Cooking the Books: From Lame Ducks to Zombies

Apologists for capitalism are quite cruel to firms that don’t make a profit or not enough profit. In the 1970s they were called ‘lame ducks’. In the harsher climate of today they are called ‘zombies’. Lame ducks can be left to die, but zombies have to be killed.

“HELP,” read the headline of an article by the Times Business Editor, David Wighton, on 19 September, “ZOMBIES ARE ATTACKING THE RECOVERY” He was discussing a theory put forward by some economists as to why “employment is strong but output is weak and investment sluggish”. According to them, given that “output is still more than 4 per cent down on its peak in 2008”, unemployment ought to be higher than it actually is. That it isn’t, they suggest, is because not enough firms have gone bankrupt when they should have done:

“These corporate zombies are so weighed down with debts to banks and their own pension funds that they are barely alive. But, as in the movies, they are hard to kill.”

“… zombie businesses may have enough cash coming through the door to stay alive but not enough to thrive. They simply don’t have the money to invest in long-term growth.”

In other words, these are firms that are still making a profit but not enough. Normally, says Wighton, they would go under:

“In normal downturns these companies would be subject to the forces of ‘creative destruction’ that drive market capitalism. The undead would be restructured, with debt written off, or broken up with their assets sold to other businesses that could afford to make better use of them. Many would die and be reborn as much healthier businesses.”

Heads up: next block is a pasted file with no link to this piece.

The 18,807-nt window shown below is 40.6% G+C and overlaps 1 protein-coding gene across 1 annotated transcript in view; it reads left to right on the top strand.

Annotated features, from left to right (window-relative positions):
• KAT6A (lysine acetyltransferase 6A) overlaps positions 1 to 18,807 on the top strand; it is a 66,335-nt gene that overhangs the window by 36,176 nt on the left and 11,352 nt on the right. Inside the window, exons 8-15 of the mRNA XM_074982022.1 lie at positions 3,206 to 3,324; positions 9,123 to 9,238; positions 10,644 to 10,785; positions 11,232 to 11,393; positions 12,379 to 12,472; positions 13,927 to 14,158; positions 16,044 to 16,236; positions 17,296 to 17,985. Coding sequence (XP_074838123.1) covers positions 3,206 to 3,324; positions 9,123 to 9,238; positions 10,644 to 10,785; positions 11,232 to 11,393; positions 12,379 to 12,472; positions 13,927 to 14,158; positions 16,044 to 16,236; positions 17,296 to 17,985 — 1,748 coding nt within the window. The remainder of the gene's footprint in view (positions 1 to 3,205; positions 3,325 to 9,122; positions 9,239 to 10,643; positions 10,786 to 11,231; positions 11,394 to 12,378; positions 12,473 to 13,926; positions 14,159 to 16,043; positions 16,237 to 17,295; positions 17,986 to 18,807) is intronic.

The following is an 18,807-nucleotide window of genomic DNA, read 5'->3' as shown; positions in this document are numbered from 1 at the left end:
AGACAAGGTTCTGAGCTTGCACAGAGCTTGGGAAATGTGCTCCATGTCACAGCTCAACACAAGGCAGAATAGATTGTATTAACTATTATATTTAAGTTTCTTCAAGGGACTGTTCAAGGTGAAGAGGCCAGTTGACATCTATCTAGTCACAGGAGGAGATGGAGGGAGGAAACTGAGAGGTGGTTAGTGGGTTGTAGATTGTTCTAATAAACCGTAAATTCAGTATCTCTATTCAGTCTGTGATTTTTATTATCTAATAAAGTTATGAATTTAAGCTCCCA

This is indeed one of the things that happen in a slump to create the conditions for a recovery. Unprofitable firms go bankrupt and their assets pass cheaply to others. In Marxist terms, this is capital getting devalued, which means that with the same income the rate of profit is raised, which is a must for a recovery. Insofar as government action prevents this – and Wighton mentions that the current very low interest rates have allowed firms to keep up with their interest payments even though they have no chance of repaying the loan – it would delay any recovery.

Wighton’s economists want the zombie firms to be killed off but are afraid that the politicians won’t be ruthless enough and will allow these firms to stagger on, leading to what happened in Japan in the 1990s, its so-called ‘lost decade’ of stagnation.

Could they be right? The argument is plausible in terms of the way the capitalist economy works. If not so much capital is devalued in a slump then restoring the rate of profit risks taking that much longer. If they are right, the choice capitalism has to offer in the immediate future is either more closures, more redundancies and more unemployment or a prolonged period of stagnation. Some prospect! And further proof that capitalism has nothing to offer the majority class of wage and salary workers and their dependants.

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